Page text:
But Ramsay (Was Christ Born at Bethlehem? 227) shows that the inscription at Tibur,
as agreed by Mommsen and like authorities, shows that Quirinius "twice governed
Syria as legatus of the divine Augustus." He was consul in 12 BC, so that the
first mission was after that date. Ramsay shows also from the papyri that the
14-year cycle was used for the Roman census (many census papers are known from
20 AD on). He argues that the first one was instituted by Augustus in 8 BC. Herod,
as a vassal king, would naturally be allowed to conduct it in the Jewish fashion,
not the Roman, and it was probably delayed several years in the provinces. Thus
once more Luke is vindicated in a remarkable way (see CHRONOLOGY OF THE NEW TESTAMENT,
sec. I, 1, (2)).
The Acts of the Apostles has come out of the critical ordeal in a wonderful manner,
so that Luke's credit as a historical writer is now very high among those qualified
to know the facts. He has been tested and found correct on so many points that
the presumption is in his favor where he cannot as yet be verified. Moffatt (Introduction
to the Literature of the New Testament, 265) finds Luke "more graphic than historical."
He was the most versatile of the Gospel writers. He was a Greek, a Christian,
a physician, a man of travel, a man of world-outlook, sympathetic, cultured, poetic,
spiritual, artistic, high-minded. His Prologue is the most classic piece of Greek
in the New Testament, but the rest of chapter 1 and all of chapter 2 are the most
Semitic in tone. The breadth of his literary equipment is thereby shown. He not
only uses many medical terms common to technical circles, but he has the physician's
interest in the sick and afflicted, as shown in the large number of miracles of
healing narrated. His interest in the poor is not due to Ebionitic prejudice against
the rich, but to human compassion for the distressed. His emphasis on the human
side of the work of Jesus is not due to Ebionitic denial of the Divinity of Jesus,
but to his keen appreciation of the richness of the human life of the Son of God.
His rich and varied vocabulary reveals a man who read and mingled with the best
life of his time. He wrote his books in the vernacular, but the elevated vernacular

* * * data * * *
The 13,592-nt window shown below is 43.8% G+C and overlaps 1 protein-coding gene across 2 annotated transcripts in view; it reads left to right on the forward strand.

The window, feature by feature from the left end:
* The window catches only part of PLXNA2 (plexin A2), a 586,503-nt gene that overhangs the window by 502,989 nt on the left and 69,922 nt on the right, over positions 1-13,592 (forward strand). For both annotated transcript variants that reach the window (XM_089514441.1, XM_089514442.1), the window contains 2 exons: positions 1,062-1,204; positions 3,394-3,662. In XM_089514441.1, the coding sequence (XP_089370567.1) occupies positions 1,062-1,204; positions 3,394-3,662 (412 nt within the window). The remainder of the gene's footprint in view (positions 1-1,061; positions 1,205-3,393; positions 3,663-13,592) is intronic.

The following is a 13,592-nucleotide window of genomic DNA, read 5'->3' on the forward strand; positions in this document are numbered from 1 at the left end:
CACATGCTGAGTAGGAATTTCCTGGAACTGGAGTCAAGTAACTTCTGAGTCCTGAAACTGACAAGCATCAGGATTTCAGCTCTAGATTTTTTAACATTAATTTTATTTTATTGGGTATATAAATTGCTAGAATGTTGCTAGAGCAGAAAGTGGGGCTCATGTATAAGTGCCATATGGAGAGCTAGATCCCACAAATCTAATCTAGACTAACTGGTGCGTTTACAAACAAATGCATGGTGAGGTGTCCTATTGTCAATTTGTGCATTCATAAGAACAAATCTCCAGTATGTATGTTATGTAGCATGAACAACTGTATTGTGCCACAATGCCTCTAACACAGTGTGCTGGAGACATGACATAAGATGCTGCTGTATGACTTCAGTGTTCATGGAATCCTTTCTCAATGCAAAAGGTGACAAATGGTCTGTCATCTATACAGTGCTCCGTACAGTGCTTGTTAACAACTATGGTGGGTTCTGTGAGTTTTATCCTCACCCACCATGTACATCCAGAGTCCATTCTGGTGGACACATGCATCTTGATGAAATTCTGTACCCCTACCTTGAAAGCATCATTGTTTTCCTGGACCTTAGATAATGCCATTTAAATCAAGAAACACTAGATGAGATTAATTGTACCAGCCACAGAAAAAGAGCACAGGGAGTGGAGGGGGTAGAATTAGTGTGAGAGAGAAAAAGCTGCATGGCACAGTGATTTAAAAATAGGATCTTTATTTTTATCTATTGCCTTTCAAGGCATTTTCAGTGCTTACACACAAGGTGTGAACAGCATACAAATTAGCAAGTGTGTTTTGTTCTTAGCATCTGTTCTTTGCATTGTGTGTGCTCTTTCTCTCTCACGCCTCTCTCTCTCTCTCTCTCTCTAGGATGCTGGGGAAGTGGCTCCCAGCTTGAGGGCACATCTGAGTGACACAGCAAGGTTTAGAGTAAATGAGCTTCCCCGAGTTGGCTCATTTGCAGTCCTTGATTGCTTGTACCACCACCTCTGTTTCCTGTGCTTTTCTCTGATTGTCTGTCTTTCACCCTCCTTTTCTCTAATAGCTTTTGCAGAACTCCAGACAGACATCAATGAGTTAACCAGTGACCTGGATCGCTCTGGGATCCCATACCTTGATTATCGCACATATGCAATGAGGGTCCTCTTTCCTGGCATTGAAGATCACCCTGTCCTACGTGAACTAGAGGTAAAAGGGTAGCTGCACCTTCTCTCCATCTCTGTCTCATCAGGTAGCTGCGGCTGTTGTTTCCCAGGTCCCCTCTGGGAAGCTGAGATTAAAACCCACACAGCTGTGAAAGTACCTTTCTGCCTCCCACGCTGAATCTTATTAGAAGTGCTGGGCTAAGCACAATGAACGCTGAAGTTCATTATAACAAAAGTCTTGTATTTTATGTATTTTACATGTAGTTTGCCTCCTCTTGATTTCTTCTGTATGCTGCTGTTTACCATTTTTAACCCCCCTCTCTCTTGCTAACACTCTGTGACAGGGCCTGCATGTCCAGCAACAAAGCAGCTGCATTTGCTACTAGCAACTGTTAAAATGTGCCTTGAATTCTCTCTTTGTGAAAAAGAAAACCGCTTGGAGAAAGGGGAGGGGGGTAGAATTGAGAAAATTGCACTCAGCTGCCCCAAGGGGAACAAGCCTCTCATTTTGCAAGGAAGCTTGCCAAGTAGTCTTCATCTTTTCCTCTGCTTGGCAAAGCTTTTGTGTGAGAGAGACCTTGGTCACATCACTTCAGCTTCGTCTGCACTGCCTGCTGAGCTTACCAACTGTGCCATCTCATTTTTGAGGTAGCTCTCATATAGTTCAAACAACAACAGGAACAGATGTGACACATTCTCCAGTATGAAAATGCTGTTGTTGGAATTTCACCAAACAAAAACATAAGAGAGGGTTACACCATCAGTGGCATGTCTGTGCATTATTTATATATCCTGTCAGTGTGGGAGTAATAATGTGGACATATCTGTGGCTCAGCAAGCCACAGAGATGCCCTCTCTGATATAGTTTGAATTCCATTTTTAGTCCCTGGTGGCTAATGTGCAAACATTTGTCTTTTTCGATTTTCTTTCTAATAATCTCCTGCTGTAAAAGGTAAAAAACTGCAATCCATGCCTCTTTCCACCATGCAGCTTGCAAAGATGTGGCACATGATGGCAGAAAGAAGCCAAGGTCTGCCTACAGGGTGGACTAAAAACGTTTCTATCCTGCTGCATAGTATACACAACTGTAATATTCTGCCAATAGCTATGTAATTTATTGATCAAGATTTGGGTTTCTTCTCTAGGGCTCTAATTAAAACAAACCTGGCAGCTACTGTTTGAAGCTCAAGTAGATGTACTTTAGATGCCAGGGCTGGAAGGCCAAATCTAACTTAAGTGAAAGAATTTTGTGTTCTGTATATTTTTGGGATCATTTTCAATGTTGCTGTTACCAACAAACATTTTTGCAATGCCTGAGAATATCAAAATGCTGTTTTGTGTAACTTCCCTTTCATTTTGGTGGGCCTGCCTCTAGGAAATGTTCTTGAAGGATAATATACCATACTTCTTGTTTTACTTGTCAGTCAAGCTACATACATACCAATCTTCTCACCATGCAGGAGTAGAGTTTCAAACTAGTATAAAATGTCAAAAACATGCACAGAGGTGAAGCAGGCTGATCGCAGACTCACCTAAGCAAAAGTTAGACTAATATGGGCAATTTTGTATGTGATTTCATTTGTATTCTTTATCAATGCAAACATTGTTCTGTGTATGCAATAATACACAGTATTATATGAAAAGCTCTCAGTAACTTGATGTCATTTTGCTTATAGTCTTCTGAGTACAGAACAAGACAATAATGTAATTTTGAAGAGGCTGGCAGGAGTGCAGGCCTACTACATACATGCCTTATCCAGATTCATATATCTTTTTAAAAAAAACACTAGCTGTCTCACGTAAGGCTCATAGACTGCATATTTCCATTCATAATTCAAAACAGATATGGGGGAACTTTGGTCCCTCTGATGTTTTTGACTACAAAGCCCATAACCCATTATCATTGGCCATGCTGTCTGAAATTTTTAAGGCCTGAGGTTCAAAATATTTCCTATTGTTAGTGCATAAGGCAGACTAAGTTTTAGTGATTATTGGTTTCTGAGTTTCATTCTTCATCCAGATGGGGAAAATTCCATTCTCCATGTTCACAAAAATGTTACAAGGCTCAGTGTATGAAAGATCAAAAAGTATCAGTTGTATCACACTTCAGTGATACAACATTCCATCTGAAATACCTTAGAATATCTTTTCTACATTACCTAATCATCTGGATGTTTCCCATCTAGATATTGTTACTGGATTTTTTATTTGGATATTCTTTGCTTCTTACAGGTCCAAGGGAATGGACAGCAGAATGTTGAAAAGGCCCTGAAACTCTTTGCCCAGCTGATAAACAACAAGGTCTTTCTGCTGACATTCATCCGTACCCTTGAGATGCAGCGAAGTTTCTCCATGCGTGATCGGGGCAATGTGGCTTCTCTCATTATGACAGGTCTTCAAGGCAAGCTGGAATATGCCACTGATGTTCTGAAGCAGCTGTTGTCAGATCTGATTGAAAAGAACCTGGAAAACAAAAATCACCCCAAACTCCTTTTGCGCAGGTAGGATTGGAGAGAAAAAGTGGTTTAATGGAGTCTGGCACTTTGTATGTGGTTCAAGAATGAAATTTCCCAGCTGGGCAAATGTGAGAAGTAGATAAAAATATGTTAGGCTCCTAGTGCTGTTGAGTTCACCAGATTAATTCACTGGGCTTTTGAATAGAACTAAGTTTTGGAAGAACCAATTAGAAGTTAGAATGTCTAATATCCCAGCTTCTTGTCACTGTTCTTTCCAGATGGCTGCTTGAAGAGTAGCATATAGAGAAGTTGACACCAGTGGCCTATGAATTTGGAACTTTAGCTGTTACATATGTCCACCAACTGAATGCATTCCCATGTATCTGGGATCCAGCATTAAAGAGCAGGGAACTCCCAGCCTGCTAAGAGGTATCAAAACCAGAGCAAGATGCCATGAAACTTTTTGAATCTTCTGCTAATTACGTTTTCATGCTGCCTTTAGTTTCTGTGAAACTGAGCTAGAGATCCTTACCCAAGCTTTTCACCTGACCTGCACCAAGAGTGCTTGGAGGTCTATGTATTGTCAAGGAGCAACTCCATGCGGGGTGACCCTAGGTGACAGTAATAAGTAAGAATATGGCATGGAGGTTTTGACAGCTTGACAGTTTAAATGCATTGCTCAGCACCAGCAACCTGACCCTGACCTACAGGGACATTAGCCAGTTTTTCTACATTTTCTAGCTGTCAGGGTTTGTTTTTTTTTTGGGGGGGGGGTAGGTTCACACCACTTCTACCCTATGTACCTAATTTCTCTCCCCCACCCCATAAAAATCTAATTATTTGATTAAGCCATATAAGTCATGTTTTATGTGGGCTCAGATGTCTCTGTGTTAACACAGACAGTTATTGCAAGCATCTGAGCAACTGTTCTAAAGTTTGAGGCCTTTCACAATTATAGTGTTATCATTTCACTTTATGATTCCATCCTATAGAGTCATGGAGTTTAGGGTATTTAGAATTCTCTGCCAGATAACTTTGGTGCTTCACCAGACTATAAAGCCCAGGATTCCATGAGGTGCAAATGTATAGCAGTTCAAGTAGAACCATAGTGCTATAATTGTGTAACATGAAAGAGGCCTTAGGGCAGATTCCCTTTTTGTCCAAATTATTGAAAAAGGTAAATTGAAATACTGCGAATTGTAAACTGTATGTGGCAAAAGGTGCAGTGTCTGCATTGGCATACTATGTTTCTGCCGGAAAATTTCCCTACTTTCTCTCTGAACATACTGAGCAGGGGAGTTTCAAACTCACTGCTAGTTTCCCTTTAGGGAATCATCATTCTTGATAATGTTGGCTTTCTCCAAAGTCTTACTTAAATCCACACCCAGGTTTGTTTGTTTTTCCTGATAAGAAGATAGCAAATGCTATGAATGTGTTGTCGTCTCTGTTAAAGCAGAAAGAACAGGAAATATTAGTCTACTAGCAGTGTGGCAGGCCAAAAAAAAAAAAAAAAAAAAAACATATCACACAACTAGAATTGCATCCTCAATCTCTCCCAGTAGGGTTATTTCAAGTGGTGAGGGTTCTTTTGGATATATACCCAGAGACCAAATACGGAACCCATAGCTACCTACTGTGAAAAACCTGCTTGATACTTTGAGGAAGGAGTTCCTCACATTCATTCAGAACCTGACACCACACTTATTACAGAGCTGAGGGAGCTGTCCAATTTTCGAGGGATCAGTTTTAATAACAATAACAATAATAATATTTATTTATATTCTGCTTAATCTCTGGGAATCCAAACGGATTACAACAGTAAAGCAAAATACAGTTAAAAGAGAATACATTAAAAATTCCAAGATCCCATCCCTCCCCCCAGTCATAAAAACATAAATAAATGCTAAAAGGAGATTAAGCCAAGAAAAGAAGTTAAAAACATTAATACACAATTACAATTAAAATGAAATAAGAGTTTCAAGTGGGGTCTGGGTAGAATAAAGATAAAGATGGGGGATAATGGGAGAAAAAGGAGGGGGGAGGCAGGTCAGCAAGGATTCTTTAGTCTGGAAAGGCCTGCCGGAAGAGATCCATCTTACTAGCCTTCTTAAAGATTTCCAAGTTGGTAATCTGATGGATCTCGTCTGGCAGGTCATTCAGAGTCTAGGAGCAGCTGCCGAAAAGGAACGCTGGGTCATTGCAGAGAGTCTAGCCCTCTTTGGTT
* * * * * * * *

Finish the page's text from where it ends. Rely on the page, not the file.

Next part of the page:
of an educated man touched with a distinct literary flavor. His poetic temperament
is shown in the preservation of the beautiful hymns of the nativity and in the
wonderful parables of Jesus in chapters Luke 10, 15-18. They are reported with
rare grace and skill. Luke is fond of showing Christ's sympathy with women and
children, and he has more to say about prayer than the authors of the other Gospels.
His interest in individuals is shown by the dedication of both his books to Theophilus.
His cosmopolitan sympathies are natural in view of his training and inheritance,
but part of it is doubtless due to his association with the apostle Paul. He comes
to the interpretation of Jesus from a world-standpoint and does not have to overcome
the Pharisaic limitations incident to one reared in Palestine. It is a matter
of rejoicing that we have this book, called by Renan the most beautiful book in
the world, as a cultured Greek's interpretation of the origin of Christianity.
He thus stands outside of the pale of Judaism and can see more clearly the world-relations
and world-destiny of the new movement. With Luke, Jesus is distinctly the world's
Saviour. The accent on sin is human sin, not specifically Jewish sin. John in
his Gospel came in his old age to look back upon the events in Judea from a non-Jewish
standpoint. But he rose to the essentially spiritual and eternal apprehension
of Christ, rather than extended his vision, as Luke did, to the cosmopolitan mission
and message of Jesus, though this did not escape John. The Gospel of Luke thus
has points of affinity with Paul, John and the author of Hebrews in style and
general standpoint. But while Luke's own style is manifest throughout, it is not
obtrusive. He hides himself behind the wonderful portrait of Jesus which he has
here drawn in undying colors.
The extreme position of Baur and Zeller may be dismissed at once. There is no
reason for dating the Gospel of Luke in the 2nd century on the ground that he
used Marcion's Gospel, since it is now admitted all round that Marcion made use
of Luke. The supposed use of Josephus by Luke (see ACTS
OF THE APOSTLES for discussion and refutation) leads a goodly number of radical
scholars (Hilgenfeld, Holsten, Holtzmann, Julicher, Krenkel, Weizsacker, Wernle)
to date the book at the end of the 1st century. This is still extreme, as Harnack
had already shown in his Chronologie der altchristl. Litt., I, 1897, 246-50. Any
use of Josephus by Luke is highly improbable (see Plummer on Lk, xxix). The Gospel
was certainly written before Acts (Acts 1:1) and while Paul was alive, if 1 Timothy
5:18 be taken as a quotation from Luke 10:7, which is by no means certain, however.
But it is true that the most natural way to interpret the sudden close of Acts,